With a name like the "Sarbanes-Oxley Act of 2002," you wouldn't expect it to hold your interest from cover to cover. Let me tell you, I couldn't put it down. It reads as a searing indictment of auditors, corporate executives, audit committees, analysts, investment bankers, and standard setters and regulatory bodies like the SEC.
My first impression was the scope, depth, and breadth of the legislation. It provides for an accounting oversight board, auditor independence rules, corporate accounting reform, additional investor protection, and increased criminal and civil penalties for securities violations.
The changes are substantial and will force public companies to dramatically modify how they operate. It will also have a similar impact for every accounting firm that is auditing a public company. The SEC really has its work cut out for itself for it must set up the new Public Company Accounting Oversight Board, quickly develop numerous new regulations that are statutorily required in a number of months, review the additional financial information that will be disclosed, and ferret out the securities law violators and have them punished.
Here a few tidbits of why the "Sarbanes-Oxley Act of 2002," is so interesting
- The new Public Company Accounting Oversight Board will conduct a continuing program of compliance inspections annually for firms that regularly provide more than 100 audits, but not less frequently than once every three years for others. Special inspections may also be carried out.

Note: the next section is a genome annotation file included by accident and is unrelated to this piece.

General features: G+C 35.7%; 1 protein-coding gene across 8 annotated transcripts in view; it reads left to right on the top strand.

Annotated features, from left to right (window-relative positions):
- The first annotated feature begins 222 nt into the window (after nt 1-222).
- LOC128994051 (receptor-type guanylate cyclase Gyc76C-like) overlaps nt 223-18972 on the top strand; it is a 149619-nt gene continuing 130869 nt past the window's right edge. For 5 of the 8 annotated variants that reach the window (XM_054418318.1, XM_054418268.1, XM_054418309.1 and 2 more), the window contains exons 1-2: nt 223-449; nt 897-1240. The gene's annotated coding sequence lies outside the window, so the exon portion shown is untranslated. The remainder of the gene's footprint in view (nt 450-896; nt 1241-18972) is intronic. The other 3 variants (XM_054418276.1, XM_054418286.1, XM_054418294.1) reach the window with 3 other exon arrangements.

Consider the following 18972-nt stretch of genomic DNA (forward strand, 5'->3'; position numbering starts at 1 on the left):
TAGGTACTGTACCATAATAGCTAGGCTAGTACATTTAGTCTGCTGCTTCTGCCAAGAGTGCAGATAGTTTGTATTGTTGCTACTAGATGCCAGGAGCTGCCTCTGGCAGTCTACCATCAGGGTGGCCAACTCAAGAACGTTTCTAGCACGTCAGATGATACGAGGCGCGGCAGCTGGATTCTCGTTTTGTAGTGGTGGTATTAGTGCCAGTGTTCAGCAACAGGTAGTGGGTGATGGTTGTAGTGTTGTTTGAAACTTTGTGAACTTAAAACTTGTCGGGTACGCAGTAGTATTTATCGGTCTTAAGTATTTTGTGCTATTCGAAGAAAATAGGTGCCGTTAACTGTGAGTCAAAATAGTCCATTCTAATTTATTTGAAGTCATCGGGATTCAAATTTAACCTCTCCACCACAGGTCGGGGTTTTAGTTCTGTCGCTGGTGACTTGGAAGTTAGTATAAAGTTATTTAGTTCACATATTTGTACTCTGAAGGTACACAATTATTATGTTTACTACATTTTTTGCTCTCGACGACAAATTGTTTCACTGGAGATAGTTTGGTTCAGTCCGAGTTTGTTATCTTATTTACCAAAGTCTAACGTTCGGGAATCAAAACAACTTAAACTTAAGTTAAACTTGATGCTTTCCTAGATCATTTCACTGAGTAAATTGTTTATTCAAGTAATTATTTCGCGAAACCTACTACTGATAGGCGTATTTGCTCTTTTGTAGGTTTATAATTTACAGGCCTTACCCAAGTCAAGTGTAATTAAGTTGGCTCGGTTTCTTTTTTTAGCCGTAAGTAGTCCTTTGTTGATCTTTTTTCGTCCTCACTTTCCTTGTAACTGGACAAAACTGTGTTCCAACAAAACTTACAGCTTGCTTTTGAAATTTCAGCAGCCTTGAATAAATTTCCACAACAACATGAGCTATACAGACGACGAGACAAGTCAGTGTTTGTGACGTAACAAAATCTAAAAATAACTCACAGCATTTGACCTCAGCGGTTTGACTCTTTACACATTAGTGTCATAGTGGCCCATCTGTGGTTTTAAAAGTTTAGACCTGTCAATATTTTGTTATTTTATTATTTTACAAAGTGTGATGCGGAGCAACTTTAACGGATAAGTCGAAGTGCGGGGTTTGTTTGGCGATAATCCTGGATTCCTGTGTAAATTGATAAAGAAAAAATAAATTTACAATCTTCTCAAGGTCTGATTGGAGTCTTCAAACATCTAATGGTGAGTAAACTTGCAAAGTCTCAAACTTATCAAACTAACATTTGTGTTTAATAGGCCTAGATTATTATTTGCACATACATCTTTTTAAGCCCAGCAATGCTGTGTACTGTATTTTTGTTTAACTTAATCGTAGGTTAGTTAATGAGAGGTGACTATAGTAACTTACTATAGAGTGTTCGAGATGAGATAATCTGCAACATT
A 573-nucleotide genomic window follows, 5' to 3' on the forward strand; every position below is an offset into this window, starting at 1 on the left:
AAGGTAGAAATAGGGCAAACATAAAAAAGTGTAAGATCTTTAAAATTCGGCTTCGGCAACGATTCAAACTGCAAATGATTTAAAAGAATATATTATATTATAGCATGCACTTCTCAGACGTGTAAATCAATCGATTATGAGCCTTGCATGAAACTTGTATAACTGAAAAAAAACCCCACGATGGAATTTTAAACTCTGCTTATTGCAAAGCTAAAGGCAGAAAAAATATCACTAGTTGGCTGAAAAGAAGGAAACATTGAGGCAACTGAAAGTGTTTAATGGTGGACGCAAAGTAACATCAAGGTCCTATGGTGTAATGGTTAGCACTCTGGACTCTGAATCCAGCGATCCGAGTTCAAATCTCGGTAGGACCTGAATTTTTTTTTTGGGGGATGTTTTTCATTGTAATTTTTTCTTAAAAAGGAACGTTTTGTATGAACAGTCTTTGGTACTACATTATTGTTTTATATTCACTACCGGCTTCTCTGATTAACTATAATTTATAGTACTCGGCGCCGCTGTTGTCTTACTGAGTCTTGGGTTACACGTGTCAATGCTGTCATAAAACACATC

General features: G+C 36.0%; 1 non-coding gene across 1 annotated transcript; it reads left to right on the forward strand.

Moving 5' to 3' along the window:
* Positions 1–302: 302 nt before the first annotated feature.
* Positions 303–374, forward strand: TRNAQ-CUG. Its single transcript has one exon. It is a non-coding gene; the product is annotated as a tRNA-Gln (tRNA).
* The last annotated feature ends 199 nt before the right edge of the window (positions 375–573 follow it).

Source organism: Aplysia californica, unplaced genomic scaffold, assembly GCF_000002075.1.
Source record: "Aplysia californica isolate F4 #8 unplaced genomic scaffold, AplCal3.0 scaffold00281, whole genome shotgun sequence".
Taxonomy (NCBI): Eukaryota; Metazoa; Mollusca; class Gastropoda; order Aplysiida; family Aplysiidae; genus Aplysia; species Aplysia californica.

- The SEC will review on a regular basis the disclosures made by public companies. In scheduling, the SEC shall consider if the companies have issued material restatements of financial results; experienced significant volatility in their stock price; have large market capitalization; are emerging companies with disparities in price to earning ratios; and those operations that significantly affect any material sector of the economy.
- There will be required audit partner rotation and a study will be conducted on the mandatory rotation of auditing firms.
To give you the real flavor, here is an actual excerpt from the legislation:"In supervising nonregistered public accounting firms and their associated persons, appropriate State regulatory authorities should make an independent determination of the proper standards applicable, particularly taking into consideration the size and nature of the business of the accounting firms they supervise and the size and nature of the business of the clients of those firms. The standards applied by the Board under this Act should not be presumed to be applicable for purposes of this section for small and medium sized nonregistered public accounting firms."
Hemingway it is not. But reading between the lines, it is a flat out prediction that many state public accounting regulatory boards will be using this legislation as a template to govern the public accountants under their jurisdiction. That provision in particular indicates to me that my reading is not yet finished. And now I know why I don't need to watch those so-called reality-based television shows.
Register or login for access to this item and much more
All Accounting Today content is archived after seven days.
Community members receive:
- All recent and archived articles
- Conference offers and updates
- A full menu of enewsletter options
- Web seminars, white papers, ebooks
Already have an account? Log In
Don't have an account? Register for Free Unlimited Access